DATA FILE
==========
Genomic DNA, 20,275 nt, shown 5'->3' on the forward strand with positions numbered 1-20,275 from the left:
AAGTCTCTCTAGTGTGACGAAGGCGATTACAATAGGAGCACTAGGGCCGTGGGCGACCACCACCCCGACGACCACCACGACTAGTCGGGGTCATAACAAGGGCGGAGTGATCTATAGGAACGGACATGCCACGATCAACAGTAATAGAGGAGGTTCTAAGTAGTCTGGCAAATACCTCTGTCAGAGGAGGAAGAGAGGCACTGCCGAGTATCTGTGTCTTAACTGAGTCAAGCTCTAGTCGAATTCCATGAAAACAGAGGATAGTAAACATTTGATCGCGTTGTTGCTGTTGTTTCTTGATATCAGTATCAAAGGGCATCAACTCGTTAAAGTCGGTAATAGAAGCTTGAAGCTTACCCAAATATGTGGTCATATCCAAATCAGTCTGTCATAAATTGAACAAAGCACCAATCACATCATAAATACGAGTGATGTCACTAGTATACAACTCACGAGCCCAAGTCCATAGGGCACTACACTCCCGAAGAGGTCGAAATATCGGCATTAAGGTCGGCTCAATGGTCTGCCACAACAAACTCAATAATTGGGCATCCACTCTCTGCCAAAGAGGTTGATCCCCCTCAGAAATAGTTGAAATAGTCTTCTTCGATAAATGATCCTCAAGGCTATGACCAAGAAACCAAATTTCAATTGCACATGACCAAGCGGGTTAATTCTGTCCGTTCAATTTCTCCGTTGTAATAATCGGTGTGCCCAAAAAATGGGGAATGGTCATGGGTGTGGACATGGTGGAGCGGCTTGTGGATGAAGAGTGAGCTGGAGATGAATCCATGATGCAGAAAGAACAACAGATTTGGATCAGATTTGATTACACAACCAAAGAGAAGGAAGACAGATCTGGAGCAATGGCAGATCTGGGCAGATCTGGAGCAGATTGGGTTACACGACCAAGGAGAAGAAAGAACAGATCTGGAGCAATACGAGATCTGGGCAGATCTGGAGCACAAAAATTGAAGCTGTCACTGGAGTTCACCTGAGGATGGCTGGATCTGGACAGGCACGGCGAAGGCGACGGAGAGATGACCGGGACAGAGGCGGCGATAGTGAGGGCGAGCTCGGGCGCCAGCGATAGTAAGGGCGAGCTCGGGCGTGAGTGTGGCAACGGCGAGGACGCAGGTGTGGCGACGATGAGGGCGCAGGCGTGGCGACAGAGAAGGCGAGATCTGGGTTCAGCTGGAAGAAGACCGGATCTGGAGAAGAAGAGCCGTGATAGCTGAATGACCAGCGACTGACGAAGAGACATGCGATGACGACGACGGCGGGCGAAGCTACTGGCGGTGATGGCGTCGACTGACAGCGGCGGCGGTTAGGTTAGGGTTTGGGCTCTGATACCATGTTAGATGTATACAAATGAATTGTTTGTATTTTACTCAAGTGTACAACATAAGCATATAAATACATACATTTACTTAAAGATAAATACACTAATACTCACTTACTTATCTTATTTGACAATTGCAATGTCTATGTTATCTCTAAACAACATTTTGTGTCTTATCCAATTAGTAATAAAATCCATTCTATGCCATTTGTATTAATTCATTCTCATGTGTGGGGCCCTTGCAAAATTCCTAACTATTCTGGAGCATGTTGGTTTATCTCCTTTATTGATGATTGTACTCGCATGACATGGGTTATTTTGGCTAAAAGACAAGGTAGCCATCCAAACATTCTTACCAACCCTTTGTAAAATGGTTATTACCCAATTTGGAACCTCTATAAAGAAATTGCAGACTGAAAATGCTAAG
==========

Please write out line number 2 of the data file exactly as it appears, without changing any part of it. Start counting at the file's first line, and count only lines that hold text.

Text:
AAGTCTCTCTAGTGTGACGAAGGCGATTACAATAGGAGCACTAGGGCCGTGGGCGACCACCACCCCGACGACCACCACGACTAGTCGGGGTCATAACAAGGGCGGAGTGATCTATAGGAACGGACATGCCACGATCAACAGTAATAGAGGAGGTTCTAAGTAGTCTGGCAAATACCTCTGTCAGAGGAGGAAGAGAGGCACTGCCGAGTATCTGTGTCTTAACTGAGTCAAGCTCTAGTCGAATTCCATGAAAACAGAGGATAGTAAACATTTGATCGCGTTGTTGCTGTTGTTTCTTGATATCAGTATCAAAGGGCATCAACTCGTTAAAGTCGGTAATAGAAGCTTGAAGCTTACCCAAATATGTGGTCATATCCAAATCAGTCTGTCATAAATTGAACAAAGCACCAATCACATCATAAATACGAGTGATGTCACTAGTATACAACTCACGAGCCCAAGTCCATAGGGCACTACACTCCCGAAGAGGTCGAAATATCGGCATTAAGGTCGGCTCAATGGTCTGCCACAACAAACTCAATAATTGGGCATCCACTCTCTGCCAAAGAGGTTGATCCCCCTCAGAAATAGTTGAAATAGTCTTCTTCGATAAATGATCCTCAAGGCTATGACCAAGAAACCAAATTTCAATTGCACATGACCAAGCGGGTTAATTCTGTCCGTTCAATTTCTCCGTTGTAATAATCGGTGTGCCCAAAAAATGGGGAATGGTCATGGGTGTGGACATGGTGGAGCGGCTTGTGGATGAAGAGTGAGCTGGAGATGAATCCATGATGCAGAAAGAACAACAGATTTGGATCAGATTTGATTACACAACCAAAGAGAAGGAAGACAGATCTGGAGCAATGGCAGATCTGGGCAGATCTGGAGCAGATTGGGTTACACGACCAAGGAGAAGAAAGAACAGATCTGGAGCAATACGAGATCTGGGCAGATCTGGAGCACAAAAATTGAAGCTGTCACTGGAGTTCACCTGAGGATGGCTGGATCTGGACAGGCACGGCGAAGGCGACGGAGAGATGACCGGGACAGAGGCGGCGATAGTGAGGGCGAGCTCGGGCGCCAGCGATAGTAAGGGCGAGCTCGGGCGTGAGTGTGGCAACGGCGAGGACGCAGGTGTGGCGACGATGAGGGCGCAGGCGTGGCGACAGAGAAGGCGAGATCTGGGTTCAGCTGGAAGAAGACCGGATCTGGAGAAGAAGAGCCGTGATAGCTGAATGACCAGCGACTGACGAAGAGACATGCGATGACGACGACGGCGGGCGAAGCTACTGGCGGTGATGGCGTCGACTGACAGCGGCGGCGGTTAGGTTAGGGTTTGGGCTCTGATACCATGTTAGATGTATACAAATGAATTGTTTGTATTTTACTCAAGTGTACAACATAAGCATATAAATACATACATTTACTTAAAGATAAATACACTAATACTCACTTACTTATCTTATTTGACAATTGCAATGTCTATGTTATCTCTAAACAACATTTTGTGTCTTATCCAATTAGTAATAAAATCCATTCTATGCCATTTGTATTAATTCATTCTCATGTGTGGGGCCCTTGCAAAATTCCTAACTATTCTGGAGCATGTTGGTTTATCTCCTTTATTGATGATTGTACTCGCATGACATGGGTTATTTTGGCTAAAAGACAAGGTAGCCATCCAAACATTCTTACCAACCCTTTGTAAAATGGTTATTACCCAATTTGGAACCTCTATAAAGAAATTGCAGACTGAAAATGCTAAG